55

What are the arguments against embryonic screening?

After screening, a pregnancy could be terminated or in IVF an embryo could be thrown away, it implies people with genetic conditions are 'undesirable', people may want to screen embryos so that they can pick 'desirable' physical characteristics and it is very expensive

56

What are the arguments for screening?

It will help stop suffering, treating disorders costs the government a lot of money and there are laws to stop it going too far (parents cannot even select the sex of their baby)

57

Who was Gregor Mendel?

An Austrian monk who trained in mathematics and natural history. He is known for his work on genetics

58

What did Gregor Mendel discover?

He noted how characteristics in plants were passed on from one generation to the next: he had shown that the height characteristics in pea plants was determined by separately inherited "hereditary units" passed on from each parent. The ratios of tall and dwarf plants showed that the unit for tall plants was dominant over the unit for dwarf plants

59

What were Mendel's three important conclusions?

Characteristics in plants are determined by 'hereditary units', hereditary units are passed on to offspring unchanged from both parents (one from each parent) and that hereditary units can be dominant or recessive

60

Why did people not properly understand Mendel's findings originally?

They had no idea about genes, DNA and chromosomes

61

How has Mended's work contributed to the understanding of genes which we have today?

Scientists in the late 1800s were able to observe how chromosomes behaved during cell division, scientists in the early 20th century realised how similarities in the way that chromosomes and Mendel's 'units' acted and in 1953, the structure of DNA was determined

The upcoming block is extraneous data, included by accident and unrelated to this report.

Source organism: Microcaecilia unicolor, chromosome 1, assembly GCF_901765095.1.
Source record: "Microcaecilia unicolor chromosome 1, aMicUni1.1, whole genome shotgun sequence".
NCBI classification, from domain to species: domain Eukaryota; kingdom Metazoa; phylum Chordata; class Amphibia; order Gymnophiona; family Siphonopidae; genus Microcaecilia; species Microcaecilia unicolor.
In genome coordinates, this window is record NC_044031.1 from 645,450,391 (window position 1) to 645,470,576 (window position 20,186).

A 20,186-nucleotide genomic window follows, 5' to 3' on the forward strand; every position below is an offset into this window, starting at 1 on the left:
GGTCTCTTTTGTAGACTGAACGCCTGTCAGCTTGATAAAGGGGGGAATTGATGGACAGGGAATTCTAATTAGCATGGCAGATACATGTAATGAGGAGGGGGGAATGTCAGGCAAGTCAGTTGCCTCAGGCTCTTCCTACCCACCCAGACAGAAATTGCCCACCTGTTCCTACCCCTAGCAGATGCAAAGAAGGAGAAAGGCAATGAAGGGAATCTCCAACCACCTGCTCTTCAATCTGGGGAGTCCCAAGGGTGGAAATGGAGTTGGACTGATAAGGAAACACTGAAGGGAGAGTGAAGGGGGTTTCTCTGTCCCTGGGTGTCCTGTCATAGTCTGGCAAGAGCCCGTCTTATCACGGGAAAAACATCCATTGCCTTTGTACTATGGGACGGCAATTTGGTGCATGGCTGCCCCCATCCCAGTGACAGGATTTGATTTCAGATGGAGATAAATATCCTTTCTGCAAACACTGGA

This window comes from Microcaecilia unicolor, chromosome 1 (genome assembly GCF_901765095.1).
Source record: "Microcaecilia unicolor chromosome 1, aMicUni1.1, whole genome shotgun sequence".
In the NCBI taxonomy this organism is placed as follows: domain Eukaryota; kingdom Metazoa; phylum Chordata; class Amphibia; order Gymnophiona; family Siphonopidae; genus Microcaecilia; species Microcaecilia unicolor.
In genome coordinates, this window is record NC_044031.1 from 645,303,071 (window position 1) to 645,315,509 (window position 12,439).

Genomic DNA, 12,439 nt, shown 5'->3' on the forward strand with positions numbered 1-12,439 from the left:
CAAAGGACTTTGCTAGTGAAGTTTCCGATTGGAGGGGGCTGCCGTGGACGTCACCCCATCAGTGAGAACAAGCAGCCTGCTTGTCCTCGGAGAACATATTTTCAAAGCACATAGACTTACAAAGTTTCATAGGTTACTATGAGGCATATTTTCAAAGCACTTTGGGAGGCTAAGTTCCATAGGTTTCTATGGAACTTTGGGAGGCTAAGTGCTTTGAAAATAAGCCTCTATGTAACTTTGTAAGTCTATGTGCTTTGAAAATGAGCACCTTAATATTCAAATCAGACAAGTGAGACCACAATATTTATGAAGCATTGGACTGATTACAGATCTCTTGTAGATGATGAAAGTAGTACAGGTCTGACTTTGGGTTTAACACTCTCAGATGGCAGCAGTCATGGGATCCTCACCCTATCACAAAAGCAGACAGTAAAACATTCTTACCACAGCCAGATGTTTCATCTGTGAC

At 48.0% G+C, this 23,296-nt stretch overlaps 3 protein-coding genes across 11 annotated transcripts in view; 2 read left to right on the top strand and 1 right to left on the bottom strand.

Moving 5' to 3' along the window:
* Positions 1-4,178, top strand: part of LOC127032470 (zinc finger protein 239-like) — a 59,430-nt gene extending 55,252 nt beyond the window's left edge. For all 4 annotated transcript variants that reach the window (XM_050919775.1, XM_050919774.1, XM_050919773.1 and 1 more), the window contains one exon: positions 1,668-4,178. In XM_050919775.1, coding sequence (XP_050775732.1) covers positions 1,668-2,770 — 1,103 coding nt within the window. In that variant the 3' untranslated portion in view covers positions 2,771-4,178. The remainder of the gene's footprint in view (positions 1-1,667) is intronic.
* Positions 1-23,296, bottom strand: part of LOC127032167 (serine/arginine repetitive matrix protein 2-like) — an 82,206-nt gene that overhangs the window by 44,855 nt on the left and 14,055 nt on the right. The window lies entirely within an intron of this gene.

62

What is variation?

Organisms of the same species having differences

63

What are the two types of variation?

Genetic variation and environmental variation

64

What causes genetic variation?

As most animals gene some genes from the mother and some form the father, the offspring produced is genetically identical

65

What characteristic are controlled only by genes?

In animals, this includes eye colour, blood group and inherited disorders

66

How are characteristics influenced by the environment?

This is called environmental variation, e.g. a plant grown in the sun would be luscious and green

67

What are most characteristics determined by?

A mixture of both genetic and environmental factors e.g. the maximum height of a plant is determined by it's genes, but whether it reaches that height is determined by it's environment

68

How do mutations introduce variation?

Although it's very rare, mutations can result in a a new phenotype being seen in a species.

69

What is the theory of evolution?

All of today's species have evolved from simple life forms that first started to develop over three billion years ago

70

What resources did Darwin use to come up with the theory of natural selection?

The observations he made on a huge round-the-world trip, along with experiments, discussions and new knowledge of fossils and geology

71

How did Darwin come up with 'survival of the fittest' theory?

He knew that species had wide phenotype variation and also that there was competition, which allowed him to conclude that the most suitable characteristics for an environment would be more successful competitors and more likely to survive

72

What is the natural selection theory?

Successful organisms are more likely to reproduce and pass on the successful characteristics and over time, the beneficial changes become more common in the population and the species changes

73

How have new discoveries helped Darwin's theory?

He could not give a good explanation how or why new characteristics were made and passed on. Now, we know that phenotype variation is controlled by genes and happens because of random mutations

74

What is speciation?

After a long time, the phenotypes of organisms can change so much because of natural selection that a completely new species is formed

75

Why can species become extinct?

The environment changes too quickly, a new predator kills them , a new disease kills them, they cannot compete with another species for food or a catastrophic event happens which kills them all

76

Why did people at the time not agree with Darwin?

It went against religious beliefs about how life on earth develops, Darwin couldn't explain why the characteristics appeared or how they were passed on and there wasn't enough evidence to convince other scientists

77

What was Lamarck's theory?

Changes that an organism acquires during it's lifetime will be passed on to it's offspring: he thought that is a characteristic was used a lot by an organism, then it would become more developed during it's lifetime and the offspring will inherit the acquired characteristic